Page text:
The PC spokesperson said that with many of its practices and actions, the government sends signals that are contrary to the results of the Summit. He pointed out that the state should be austere in its spending in the midst of the international financial crisis. Cabreja said that that the seminar participants had insisted that the government should prioritize its spending, especially on health and education, and this has not happened. He pointed out that the Fernandez administration only justifies its employees' supernumerary payrolls. The PC executive director said that the government is not sending the right signals needed to meet the proposals.

Constitution reform starts Tuesday
The presidents of the Senate, Reinaldo Pared Perez and of the Chamber of Deputies, Julio Cesar Valentin still differ over the question as to whether either or both chambers will be able to legally hold regular legislative sessions when the Constitutional Revisory Assembly is in session starting next Tuesday. Valentin told reporters covering Congress that he was opposed to the legislative chamber holding separate working session during the reform process. Both Pared Perez and Charlie Mariotti (PLD-Monte Plata) have stated that they believe that the Constitution does not prohibit the Senate and the Chamber of Deputies from going about their usual legislative duties during the breaks of the Revisory Assembly. In fact, both senators have warned, in separate statements, that the country could be affected if some legislative proposals are left aside until the reform process is complete.
One conclusion from yesterday's meeting between the two chamber leaders was that the assembly would definitely start on Tuesday with the recognition of the rules and regulations for the sessions, and more importantly, the debates.
In expressing his disapproval about double duty by the legislators, Valentin asked whether the members would be able to handle the workloads of both the Constitutional Reform and routine legislative procedures. He pointed out that the work schedule for the assembly still needed to be worked out as to just when the assembly would go into session and at what times. The constitutional sessions will be televised.

Four proposals die in Congress
Four legislative proposals aimed at modifying several articles of the Penal Process Code have lapsed in the National Congress. This was proven in the offices of the secretaries of the Senate and the Chamber of Deputies. The proposals were presented at the end of 2006 by the Executive Branch and deputies Pelegrin Castillo Seman, Julio Cesar Valentin, Jose Ricardo Taveras, Santiago Vilorio Lizardo and Jose Luis Gonzalez Sanchez. The bills included modifications aimed at increasing penalties for persons who are not properly identified or who are found to be carrying more than one identification and voter registration card (a "cedula"). The list of expired legislation also deals with flight risks, people who have difficulties in obtaining bail, and people who committed several crimes and have a police record. The first proposal was presented by Pelegrin Castillo and was sent to the Justice Commission after being debated in the chamber. President Leonel Fernandez sent the second proposal to Congress in June 2007 and the third was written by Deputy Jose Ricardo Taveras Blanco in September 2007. Last September, Deputy Santiago Vilorio Lizardo presented another project but it too ran out of time.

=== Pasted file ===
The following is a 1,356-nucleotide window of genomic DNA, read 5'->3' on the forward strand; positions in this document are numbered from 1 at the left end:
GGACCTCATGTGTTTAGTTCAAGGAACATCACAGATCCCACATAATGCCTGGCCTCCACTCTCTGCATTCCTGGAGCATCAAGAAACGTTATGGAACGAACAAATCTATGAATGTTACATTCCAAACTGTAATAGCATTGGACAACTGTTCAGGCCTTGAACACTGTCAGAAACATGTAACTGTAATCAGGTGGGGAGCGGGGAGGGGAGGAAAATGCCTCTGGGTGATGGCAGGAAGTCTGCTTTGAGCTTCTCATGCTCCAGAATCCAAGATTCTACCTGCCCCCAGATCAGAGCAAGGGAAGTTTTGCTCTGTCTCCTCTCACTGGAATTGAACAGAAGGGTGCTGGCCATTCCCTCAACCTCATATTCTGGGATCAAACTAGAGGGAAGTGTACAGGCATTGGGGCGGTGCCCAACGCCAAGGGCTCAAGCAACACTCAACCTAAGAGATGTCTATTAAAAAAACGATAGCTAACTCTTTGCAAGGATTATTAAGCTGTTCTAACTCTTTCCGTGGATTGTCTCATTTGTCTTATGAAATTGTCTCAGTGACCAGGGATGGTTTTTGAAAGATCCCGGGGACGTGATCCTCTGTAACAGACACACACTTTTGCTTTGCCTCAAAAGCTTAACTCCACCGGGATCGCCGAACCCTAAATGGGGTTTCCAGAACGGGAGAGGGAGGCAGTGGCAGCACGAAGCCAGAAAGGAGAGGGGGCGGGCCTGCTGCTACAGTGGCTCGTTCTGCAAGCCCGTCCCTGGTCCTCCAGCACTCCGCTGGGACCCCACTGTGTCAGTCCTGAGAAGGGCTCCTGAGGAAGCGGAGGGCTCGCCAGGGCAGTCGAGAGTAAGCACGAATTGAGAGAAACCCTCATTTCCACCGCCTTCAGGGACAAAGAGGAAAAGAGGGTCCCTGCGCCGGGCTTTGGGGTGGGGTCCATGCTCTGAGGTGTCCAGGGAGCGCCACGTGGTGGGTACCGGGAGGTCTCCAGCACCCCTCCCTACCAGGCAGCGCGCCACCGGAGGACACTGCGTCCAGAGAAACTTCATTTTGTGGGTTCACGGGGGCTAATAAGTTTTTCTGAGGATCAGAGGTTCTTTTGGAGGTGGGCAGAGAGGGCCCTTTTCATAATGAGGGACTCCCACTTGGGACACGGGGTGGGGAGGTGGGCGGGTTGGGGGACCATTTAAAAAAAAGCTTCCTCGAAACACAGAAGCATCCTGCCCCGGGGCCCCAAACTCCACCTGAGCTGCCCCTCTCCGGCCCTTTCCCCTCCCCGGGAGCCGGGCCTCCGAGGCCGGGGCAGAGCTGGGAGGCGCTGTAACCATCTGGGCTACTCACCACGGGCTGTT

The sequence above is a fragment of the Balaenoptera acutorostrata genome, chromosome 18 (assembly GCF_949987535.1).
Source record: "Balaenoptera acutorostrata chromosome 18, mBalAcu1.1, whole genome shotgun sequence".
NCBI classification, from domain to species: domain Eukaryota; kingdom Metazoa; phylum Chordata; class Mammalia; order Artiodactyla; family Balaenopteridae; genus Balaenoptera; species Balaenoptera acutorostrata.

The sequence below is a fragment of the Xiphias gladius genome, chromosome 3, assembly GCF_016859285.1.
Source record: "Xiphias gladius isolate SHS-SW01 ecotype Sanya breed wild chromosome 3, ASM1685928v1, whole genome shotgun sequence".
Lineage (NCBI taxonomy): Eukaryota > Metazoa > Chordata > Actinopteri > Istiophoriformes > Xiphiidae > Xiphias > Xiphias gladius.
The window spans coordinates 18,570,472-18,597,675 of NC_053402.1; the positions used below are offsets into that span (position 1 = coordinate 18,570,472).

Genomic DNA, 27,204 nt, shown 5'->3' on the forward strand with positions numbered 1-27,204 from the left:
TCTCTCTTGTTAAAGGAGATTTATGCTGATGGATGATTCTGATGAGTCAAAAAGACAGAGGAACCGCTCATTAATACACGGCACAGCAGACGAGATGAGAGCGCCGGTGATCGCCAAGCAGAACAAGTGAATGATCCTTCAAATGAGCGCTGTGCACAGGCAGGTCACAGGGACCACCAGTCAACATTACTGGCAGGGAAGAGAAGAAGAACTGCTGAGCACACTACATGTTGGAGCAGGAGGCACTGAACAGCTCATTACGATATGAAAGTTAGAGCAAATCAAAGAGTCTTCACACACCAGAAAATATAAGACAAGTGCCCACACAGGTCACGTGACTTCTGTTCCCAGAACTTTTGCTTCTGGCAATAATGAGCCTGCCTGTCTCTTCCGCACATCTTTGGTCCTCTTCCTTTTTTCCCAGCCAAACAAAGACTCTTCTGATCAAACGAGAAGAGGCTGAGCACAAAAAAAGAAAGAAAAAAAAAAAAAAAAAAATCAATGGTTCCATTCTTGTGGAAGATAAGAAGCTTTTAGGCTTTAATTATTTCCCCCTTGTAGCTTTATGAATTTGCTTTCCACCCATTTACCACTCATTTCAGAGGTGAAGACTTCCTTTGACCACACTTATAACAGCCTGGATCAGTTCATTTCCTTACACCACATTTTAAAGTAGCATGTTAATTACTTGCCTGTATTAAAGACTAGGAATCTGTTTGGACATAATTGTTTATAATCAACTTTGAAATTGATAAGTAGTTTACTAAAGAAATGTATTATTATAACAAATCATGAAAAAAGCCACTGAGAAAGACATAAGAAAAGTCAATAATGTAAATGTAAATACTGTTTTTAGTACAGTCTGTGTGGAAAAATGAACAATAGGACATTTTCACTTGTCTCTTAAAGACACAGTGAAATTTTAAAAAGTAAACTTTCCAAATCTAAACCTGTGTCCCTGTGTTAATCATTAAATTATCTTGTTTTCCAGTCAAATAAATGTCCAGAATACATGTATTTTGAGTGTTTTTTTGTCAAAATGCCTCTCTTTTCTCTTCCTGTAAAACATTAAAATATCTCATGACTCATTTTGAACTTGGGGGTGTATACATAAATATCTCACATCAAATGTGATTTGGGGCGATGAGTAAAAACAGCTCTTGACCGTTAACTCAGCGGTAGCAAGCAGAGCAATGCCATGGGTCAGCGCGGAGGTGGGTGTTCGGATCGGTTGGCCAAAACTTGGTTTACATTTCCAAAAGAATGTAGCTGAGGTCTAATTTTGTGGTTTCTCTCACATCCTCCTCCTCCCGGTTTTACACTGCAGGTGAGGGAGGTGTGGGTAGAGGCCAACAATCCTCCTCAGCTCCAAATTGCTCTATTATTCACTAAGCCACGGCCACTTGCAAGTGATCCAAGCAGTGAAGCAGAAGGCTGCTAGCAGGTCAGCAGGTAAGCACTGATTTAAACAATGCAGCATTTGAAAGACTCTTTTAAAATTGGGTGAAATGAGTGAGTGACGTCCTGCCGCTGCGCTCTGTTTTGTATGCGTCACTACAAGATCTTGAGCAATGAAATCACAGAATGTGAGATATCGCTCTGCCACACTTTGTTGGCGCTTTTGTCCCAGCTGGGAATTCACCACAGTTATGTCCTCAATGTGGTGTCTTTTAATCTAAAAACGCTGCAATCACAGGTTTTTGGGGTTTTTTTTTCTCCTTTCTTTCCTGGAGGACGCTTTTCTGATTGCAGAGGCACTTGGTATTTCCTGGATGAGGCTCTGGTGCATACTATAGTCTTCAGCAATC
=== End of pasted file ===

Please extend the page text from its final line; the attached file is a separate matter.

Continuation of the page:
Council members revoke wage increase
National District City Council president Winnie Terrero said yesterday that they are willing to revoke the measure that rounded up their salaries to RD$150,000 per month. This announcement follows the public outcry caused by the news of the pay increase. President Leonel Fernandez has condemned the measure, which was also rejected by the three main political parties. The last to do so was the Dominican Liberation Party (PLD), warning its party leaders on Tuesday that if they did not revoke the wage increase, penalties would be applied. "I, as president of the City Council, and member of the PLD accept the Political Committee's decision, in the sense that anything that appears to be a wage increase shall be rejected," Terrero told Diario Libre.

Transport strike in the east
Transporters in the eastern region protested today by not taking on passengers. Only buses transferring passengers to and from Punta Cana International Airport operated as usual, as reported in Listin Diario. While the strike caused major inconveniences for those who work in the area, protests have been peaceful. The unions seek to put pressure on the government to speed up works to improve the highway linking Higuey to Punta Cana resorts. They also demand the resumption of construction works on the Tourist Boulevard, the repair of the highway from La Romana International Airport to Bayahibe and Casa de Campo, and repairs to the Miches-El Seibo, Sabana de la Mar-Hato Mayor-San Pedro-La Romana highways.

Drug dealers worked in public